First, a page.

"I Thought I Had A Mini Penis"


Growing up in a very religious home, sex wasn’t exactly part of our dinner conversation. Anything sex related was talked about shamefully and I often felt guilty for even thinking about it. Combine that with being sexualized at a very young age for being… well… EXTRA curvy, made for a lot of confusion with my sexuality. It has been a 17 year journey trying to become comfortable in my sexuality, and in particular, in my own body. 

I believe if sexual education in school was more informative, specifically when it comes to female anatomy and female pleasure, I wouldn’t have felt so lost. Some of that responsibility lies with the parents, but for those children whose parents won’t have those talks with them, like me, the school system should step up. Spending the first 17 years of your life believing that something was wrong with your vagina because you didn’t know how it was supposed to look, is really unacceptable. Nobody should feel like that. Things like that have long term effects that are hard to shake. 

 
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I find myself thinking about how I would do things different with my future (currently non-existent) children. Do I show them pictures of the different shapes, sizes, and colours that genitalia come in? Do I talk about masturbation with them, and promote self exploration? When do I start broaching these topics with them? How will I create a safe and comfortable environment for my children so that we can talk about sex in a healthy way? While I definitely have time to search for these answers, I find myself looking at the way my sister-in-law is raising my nieces.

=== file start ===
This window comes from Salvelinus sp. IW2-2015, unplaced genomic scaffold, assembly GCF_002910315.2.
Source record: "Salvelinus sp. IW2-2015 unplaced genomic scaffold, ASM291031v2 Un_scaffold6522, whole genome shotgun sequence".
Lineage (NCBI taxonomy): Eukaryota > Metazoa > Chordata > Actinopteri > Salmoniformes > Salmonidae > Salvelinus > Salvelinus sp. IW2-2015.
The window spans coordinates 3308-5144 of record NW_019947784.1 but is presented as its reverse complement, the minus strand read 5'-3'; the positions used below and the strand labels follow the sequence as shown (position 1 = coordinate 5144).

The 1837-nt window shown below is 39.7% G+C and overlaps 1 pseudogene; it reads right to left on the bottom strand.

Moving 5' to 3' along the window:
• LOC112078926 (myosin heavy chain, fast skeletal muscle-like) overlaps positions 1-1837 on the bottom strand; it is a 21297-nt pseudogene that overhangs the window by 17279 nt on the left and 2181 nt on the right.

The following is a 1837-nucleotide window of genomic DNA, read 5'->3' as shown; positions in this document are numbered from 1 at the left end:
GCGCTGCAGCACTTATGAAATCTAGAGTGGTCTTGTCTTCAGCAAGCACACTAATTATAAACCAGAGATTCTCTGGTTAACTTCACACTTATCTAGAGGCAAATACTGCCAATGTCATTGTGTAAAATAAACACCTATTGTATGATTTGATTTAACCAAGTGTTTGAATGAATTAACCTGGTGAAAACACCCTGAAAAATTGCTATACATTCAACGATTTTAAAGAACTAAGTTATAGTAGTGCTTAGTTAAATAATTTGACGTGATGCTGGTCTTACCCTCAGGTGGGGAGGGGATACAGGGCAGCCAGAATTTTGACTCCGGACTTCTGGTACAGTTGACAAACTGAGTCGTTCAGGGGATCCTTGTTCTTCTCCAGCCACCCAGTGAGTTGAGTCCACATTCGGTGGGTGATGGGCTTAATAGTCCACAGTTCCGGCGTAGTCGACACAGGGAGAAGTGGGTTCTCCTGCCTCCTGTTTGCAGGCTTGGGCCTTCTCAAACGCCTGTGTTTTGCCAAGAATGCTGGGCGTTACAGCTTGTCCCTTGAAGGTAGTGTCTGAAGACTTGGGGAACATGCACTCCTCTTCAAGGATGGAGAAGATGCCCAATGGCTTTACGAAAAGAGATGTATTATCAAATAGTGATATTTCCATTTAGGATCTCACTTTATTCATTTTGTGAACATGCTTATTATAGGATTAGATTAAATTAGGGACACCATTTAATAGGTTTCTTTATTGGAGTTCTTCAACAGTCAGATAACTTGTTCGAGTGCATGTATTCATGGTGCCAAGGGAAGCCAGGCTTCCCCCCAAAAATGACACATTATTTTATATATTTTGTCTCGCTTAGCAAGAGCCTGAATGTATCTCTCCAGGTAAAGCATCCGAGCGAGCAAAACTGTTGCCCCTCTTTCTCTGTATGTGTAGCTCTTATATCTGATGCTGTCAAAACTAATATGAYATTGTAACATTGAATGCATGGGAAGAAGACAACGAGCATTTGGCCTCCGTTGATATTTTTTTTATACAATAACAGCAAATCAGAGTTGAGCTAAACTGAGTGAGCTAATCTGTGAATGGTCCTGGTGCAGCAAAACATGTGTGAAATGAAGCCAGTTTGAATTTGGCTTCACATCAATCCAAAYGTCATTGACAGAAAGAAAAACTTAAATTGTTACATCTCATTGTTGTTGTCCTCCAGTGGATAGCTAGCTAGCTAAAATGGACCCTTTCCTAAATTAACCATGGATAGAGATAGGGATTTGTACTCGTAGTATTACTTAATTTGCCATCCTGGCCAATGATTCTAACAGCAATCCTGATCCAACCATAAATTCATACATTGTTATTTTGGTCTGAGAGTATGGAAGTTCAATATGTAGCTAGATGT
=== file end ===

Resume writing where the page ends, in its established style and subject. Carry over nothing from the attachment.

“Who-ha” and “pee-pee” are not words used in her house. It is a vagina and that is what my niece calls it. Although she is only two and a half years old, my sister-in-law talks to her like what she is: a little human. She gives her the proper vocabulary and knowledge necessary to not only talk about herself, but to understand consent with things as simple as a hug. She lets her be naked when she wants to (in appropriate situations of course) and even lets my niece watch her shower. There is no body shaming whatsoever in that household, and it is a beautiful thing. My sister-in-law is an amazing role model for the mother I hope to become, and I think it is so important for other parents out there to do their research on how to talk about these things with their young children. I personally know how much a sex-shaming household can affect a person long term. With sexuality and consent becoming bigger parts of our society and conversations, I hope everyone takes these things into consideration when raising their wee-humans. 

- Elle

Jeremie Saunders